A massive dust storm engulfed Tehran late Monday afternoon, killing at least four people and creating an apocalyptic scene in the Iranian capital. Winds reached 70 mph, sent people scrambling for cover and knocked out power for nearly 50,000 homes, Yahoo.com reports.
“The skies over Tehran suddenly turned black as a wall of sand hit the city from the west, my wife called me to come home 'now',” tweeted Thomas Erdbrink, Tehran bureau chief for the New York Times.
Fars News Agency, an independent news organization in Iran, called the event "unexpected and rather unprecedented."
The official observation at Mehrabad International Airport in Tehran showed a severe thunderstorm with wind gusts up to 69 mph at 5:30 p.m. local time (9 a.m. U.S. EDT), said Nick Wiltgen, meteorologist for weather.com. The temperature plunged from 91º to 66º as the storm blew through.
State television said the storm killed five people, while Iran's official IRNA news agency said it killed four people, according to the Associated Press. About 50,000 homes and businesses were without power.
The storm broke trees and plunged the capital into darkness for several minutes. State TV said the storm caused a chain-reaction crash of 20 vehicles south of the capital and canceled some international flights.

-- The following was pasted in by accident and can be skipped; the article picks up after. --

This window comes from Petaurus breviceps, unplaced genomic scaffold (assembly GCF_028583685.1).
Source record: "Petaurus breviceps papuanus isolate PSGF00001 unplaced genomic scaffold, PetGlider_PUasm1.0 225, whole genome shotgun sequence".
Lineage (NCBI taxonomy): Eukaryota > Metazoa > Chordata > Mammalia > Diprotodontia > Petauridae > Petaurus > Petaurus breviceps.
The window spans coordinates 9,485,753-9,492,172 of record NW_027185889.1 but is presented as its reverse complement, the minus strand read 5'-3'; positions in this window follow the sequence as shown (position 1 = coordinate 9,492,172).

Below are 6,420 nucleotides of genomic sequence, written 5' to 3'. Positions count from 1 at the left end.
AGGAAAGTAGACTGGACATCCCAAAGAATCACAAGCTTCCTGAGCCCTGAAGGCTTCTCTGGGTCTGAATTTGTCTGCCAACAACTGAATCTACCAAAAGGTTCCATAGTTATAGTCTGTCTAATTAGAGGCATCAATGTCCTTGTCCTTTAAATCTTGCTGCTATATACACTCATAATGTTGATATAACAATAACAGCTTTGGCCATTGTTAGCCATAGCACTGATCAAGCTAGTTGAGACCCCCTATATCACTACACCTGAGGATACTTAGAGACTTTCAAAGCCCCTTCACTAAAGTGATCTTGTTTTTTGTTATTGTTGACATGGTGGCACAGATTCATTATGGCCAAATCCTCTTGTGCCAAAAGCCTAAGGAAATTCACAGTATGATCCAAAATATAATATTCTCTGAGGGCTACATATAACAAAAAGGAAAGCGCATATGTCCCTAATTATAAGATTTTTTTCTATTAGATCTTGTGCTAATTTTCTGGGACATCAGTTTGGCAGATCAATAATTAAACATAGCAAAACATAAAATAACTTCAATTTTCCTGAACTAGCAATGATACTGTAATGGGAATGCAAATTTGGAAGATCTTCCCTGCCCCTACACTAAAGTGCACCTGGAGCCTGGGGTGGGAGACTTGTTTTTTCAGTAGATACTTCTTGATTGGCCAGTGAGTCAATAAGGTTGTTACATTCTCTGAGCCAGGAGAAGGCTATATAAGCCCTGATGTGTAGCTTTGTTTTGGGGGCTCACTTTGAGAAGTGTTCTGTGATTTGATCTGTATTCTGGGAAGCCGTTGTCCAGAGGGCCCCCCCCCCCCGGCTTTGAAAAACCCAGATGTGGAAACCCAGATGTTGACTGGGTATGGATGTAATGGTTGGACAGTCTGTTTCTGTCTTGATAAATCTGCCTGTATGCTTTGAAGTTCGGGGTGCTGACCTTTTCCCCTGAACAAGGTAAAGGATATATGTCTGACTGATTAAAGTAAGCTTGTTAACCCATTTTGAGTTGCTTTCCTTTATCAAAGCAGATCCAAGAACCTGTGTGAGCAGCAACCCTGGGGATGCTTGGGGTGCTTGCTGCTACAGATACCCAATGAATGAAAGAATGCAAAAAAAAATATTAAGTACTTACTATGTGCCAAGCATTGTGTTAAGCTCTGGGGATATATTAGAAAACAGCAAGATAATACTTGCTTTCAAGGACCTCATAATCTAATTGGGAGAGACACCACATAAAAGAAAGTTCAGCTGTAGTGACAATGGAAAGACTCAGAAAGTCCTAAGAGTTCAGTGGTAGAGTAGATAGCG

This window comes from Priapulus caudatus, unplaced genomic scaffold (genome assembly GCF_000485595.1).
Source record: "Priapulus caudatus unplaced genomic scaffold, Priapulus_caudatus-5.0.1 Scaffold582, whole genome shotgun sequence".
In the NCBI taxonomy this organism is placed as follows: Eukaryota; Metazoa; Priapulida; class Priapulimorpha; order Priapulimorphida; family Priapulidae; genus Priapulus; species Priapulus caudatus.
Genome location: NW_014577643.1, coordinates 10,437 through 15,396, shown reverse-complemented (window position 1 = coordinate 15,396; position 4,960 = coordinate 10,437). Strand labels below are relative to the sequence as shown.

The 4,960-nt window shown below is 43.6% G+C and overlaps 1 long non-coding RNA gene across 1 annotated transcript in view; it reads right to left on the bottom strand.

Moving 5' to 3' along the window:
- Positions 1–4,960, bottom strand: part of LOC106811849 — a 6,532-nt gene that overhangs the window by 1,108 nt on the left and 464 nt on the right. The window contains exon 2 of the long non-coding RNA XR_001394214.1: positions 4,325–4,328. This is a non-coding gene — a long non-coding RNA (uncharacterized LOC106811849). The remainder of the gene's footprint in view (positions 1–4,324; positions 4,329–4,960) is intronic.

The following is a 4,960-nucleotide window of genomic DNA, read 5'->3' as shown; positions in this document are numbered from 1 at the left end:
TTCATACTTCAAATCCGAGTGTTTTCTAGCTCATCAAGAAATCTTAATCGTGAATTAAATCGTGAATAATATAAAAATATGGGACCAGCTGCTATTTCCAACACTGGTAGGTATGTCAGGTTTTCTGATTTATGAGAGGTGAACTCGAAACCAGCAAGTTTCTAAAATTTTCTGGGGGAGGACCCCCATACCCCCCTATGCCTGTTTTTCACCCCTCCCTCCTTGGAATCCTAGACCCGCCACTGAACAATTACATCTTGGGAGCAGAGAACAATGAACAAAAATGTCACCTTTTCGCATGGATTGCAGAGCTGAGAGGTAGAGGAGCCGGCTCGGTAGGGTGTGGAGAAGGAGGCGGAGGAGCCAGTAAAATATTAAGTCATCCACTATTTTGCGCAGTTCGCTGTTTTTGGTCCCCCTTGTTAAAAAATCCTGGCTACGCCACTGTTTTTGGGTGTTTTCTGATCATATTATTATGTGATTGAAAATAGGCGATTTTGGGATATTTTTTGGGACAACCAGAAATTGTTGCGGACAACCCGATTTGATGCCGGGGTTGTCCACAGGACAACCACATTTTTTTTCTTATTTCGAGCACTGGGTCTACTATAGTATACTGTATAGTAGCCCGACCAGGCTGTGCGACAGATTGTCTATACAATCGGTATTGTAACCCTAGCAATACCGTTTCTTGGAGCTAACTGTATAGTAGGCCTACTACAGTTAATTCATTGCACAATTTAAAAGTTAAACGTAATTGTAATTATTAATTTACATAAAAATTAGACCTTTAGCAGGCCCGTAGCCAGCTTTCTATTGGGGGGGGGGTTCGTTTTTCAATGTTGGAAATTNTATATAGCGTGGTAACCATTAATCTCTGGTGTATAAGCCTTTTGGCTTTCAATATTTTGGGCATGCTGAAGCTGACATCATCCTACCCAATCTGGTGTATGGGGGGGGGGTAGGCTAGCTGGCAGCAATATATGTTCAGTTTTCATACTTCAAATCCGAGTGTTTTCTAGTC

Dust storms, or haboobs (Arabic for "blasting/drafting"), occur regularly in hot and dry regions of the world. They form when air is forced down and pushed forward by the front of a traveling thunderstorm cell and drags with it dust and debris. Winds of speeds up to 60 mph can stir up dust and sand and create a blowing wall as high as 10,000 feet. Haboobs usually last only 10 to 30 minutes, but on rare occasions can last longer and create hazardous travel conditions.
People make their way on a sidewalk of Tehran, Iran, Monday, June 2, 2014, while a flash dust storm hits the Iranian capital. (AP Photo/Ebrahim Noroozi)